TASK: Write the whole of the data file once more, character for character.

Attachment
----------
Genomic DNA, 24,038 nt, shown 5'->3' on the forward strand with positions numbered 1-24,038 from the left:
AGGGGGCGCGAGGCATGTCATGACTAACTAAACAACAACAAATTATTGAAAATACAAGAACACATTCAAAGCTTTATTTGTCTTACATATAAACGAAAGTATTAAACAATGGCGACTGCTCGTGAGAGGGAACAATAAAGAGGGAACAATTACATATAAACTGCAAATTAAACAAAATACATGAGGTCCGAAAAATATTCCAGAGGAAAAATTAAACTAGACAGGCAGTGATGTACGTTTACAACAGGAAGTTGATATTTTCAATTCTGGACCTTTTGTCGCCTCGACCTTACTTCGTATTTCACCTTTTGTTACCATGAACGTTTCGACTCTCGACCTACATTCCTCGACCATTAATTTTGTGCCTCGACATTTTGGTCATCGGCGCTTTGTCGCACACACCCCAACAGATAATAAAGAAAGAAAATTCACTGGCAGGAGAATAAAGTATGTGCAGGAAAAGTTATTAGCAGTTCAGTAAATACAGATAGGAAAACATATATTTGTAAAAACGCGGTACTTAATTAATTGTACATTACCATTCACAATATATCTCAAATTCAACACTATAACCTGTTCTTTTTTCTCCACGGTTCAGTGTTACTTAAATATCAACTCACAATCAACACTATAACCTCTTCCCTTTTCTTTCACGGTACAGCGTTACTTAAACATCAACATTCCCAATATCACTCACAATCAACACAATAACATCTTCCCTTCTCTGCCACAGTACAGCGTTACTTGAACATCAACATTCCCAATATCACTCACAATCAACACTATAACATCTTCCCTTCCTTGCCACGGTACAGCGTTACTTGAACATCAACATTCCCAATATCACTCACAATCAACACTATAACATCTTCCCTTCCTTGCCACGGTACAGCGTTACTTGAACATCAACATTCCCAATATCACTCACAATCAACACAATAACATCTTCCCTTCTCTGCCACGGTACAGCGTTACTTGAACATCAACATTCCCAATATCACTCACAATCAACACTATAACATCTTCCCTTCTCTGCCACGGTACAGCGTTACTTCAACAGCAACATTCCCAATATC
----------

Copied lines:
Genomic DNA, 24,038 nt, shown 5'->3' on the forward strand with positions numbered 1-24,038 from the left:
AGGGGGCGCGAGGCATGTCATGACTAACTAAACAACAACAAATTATTGAAAATACAAGAACACATTCAAAGCTTTATTTGTCTTACATATAAACGAAAGTATTAAACAATGGCGACTGCTCGTGAGAGGGAACAATAAAGAGGGAACAATTACATATAAACTGCAAATTAAACAAAATACATGAGGTCCGAAAAATATTCCAGAGGAAAAATTAAACTAGACAGGCAGTGATGTACGTTTACAACAGGAAGTTGATATTTTCAATTCTGGACCTTTTGTCGCCTCGACCTTACTTCGTATTTCACCTTTTGTTACCATGAACGTTTCGACTCTCGACCTACATTCCTCGACCATTAATTTTGTGCCTCGACATTTTGGTCATCGGCGCTTTGTCGCACACACCCCAACAGATAATAAAGAAAGAAAATTCACTGGCAGGAGAATAAAGTATGTGCAGGAAAAGTTATTAGCAGTTCAGTAAATACAGATAGGAAAACATATATTTGTAAAAACGCGGTACTTAATTAATTGTACATTACCATTCACAATATATCTCAAATTCAACACTATAACCTGTTCTTTTTTCTCCACGGTTCAGTGTTACTTAAATATCAACTCACAATCAACACTATAACCTCTTCCCTTTTCTTTCACGGTACAGCGTTACTTAAACATCAACATTCCCAATATCACTCACAATCAACACAATAACATCTTCCCTTCTCTGCCACAGTACAGCGTTACTTGAACATCAACATTCCCAATATCACTCACAATCAACACTATAACATCTTCCCTTCCTTGCCACGGTACAGCGTTACTTGAACATCAACATTCCCAATATCACTCACAATCAACACTATAACATCTTCCCTTCCTTGCCACGGTACAGCGTTACTTGAACATCAACATTCCCAATATCACTCACAATCAACACAATAACATCTTCCCTTCTCTGCCACGGTACAGCGTTACTTGAACATCAACATTCCCAATATCACTCACAATCAACACTATAACATCTTCCCTTCTCTGCCACGGTACAGCGTTACTTCAACAGCAACATTCCCAATATC